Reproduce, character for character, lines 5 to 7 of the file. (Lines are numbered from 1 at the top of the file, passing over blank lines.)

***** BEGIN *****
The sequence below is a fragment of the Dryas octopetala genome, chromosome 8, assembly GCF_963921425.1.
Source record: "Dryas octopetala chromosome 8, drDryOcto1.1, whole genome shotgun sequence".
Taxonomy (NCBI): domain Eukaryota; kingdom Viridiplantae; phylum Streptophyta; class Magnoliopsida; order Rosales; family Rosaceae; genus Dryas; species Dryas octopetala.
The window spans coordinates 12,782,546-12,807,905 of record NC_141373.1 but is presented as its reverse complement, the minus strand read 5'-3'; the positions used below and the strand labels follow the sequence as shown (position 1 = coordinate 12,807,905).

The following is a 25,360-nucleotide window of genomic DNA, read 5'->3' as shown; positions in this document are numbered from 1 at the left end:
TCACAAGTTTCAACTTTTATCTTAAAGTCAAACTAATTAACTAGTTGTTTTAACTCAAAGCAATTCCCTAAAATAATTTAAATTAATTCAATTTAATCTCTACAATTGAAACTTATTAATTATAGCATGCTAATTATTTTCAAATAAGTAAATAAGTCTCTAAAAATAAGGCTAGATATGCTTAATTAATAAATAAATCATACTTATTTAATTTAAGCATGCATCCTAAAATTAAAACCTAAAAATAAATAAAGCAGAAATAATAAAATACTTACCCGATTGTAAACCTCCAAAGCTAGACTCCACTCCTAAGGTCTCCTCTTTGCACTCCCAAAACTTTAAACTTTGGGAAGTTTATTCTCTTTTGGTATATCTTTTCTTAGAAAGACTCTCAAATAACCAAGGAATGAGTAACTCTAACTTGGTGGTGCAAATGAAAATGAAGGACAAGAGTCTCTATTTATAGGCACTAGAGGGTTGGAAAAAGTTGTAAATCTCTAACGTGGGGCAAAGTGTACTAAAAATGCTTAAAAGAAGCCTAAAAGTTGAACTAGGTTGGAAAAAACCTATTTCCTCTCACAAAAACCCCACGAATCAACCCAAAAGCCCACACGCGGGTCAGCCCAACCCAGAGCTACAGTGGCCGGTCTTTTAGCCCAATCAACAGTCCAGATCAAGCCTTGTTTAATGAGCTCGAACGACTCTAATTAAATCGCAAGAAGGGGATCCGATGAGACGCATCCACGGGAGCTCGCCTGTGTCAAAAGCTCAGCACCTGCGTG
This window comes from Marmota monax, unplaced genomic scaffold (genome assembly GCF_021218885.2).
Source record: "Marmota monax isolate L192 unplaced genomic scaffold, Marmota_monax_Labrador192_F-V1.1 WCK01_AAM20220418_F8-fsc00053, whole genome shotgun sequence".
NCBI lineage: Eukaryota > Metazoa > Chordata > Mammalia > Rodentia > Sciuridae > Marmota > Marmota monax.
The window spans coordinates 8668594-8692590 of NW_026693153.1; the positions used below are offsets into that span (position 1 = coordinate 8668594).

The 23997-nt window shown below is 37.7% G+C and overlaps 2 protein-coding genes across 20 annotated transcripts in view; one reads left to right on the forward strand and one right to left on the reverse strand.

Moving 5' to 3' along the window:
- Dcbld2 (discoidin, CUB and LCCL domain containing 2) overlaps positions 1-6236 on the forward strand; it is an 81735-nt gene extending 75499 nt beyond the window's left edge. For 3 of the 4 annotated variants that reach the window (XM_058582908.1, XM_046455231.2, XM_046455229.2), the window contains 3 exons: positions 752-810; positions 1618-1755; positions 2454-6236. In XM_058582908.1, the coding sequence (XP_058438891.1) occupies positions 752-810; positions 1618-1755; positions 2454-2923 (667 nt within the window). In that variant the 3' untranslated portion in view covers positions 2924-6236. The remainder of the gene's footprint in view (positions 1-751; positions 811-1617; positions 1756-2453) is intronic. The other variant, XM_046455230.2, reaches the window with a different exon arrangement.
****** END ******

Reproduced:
The following is a 25,360-nucleotide window of genomic DNA, read 5'->3' as shown; positions in this document are numbered from 1 at the left end:
TCACAAGTTTCAACTTTTATCTTAAAGTCAAACTAATTAACTAGTTGTTTTAACTCAAAGCAATTCCCTAAAATAATTTAAATTAATTCAATTTAATCTCTACAATTGAAACTTATTAATTATAGCATGCTAATTATTTTCAAATAAGTAAATAAGTCTCTAAAAATAAGGCTAGATATGCTTAATTAATAAATAAATCATACTTATTTAATTTAAGCATGCATCCTAAAATTAAAACCTAAAAATAAATAAAGCAGAAATAATAAAATACTTACCCGATTGTAAACCTCCAAAGCTAGACTCCACTCCTAAGGTCTCCTCTTTGCACTCCCAAAACTTTAAACTTTGGGAAGTTTATTCTCTTTTGGTATATCTTTTCTTAGAAAGACTCTCAAATAACCAAGGAATGAGTAACTCTAACTTGGTGGTGCAAATGAAAATGAAGGACAAGAGTCTCTATTTATAGGCACTAGAGGGTTGGAAAAAGTTGTAAATCTCTAACGTGGGGCAAAGTGTACTAAAAATGCTTAAAAGAAGCCTAAAAGTTGAACTAGGTTGGAAAAAACCTATTTCCTCTCACAAAAACCCCACGAATCAACCCAAAAGCCCACACGCGGGTCAGCCCAACCCAGAGCTACAGTGGCCGGTCTTTTAGCCCAATCAACAGTCCAGATCAAGCCTTGTTTAATGAGCTCGAACGACTCTAATTAAATCGCAAGAAGGGGATCCGATGAGACGCATCCACGGGAGCTCGCCTGTGTCAAAAGCTCAGCACCTGCGTG
This window comes from Marmota monax, unplaced genomic scaffold (genome assembly GCF_021218885.2).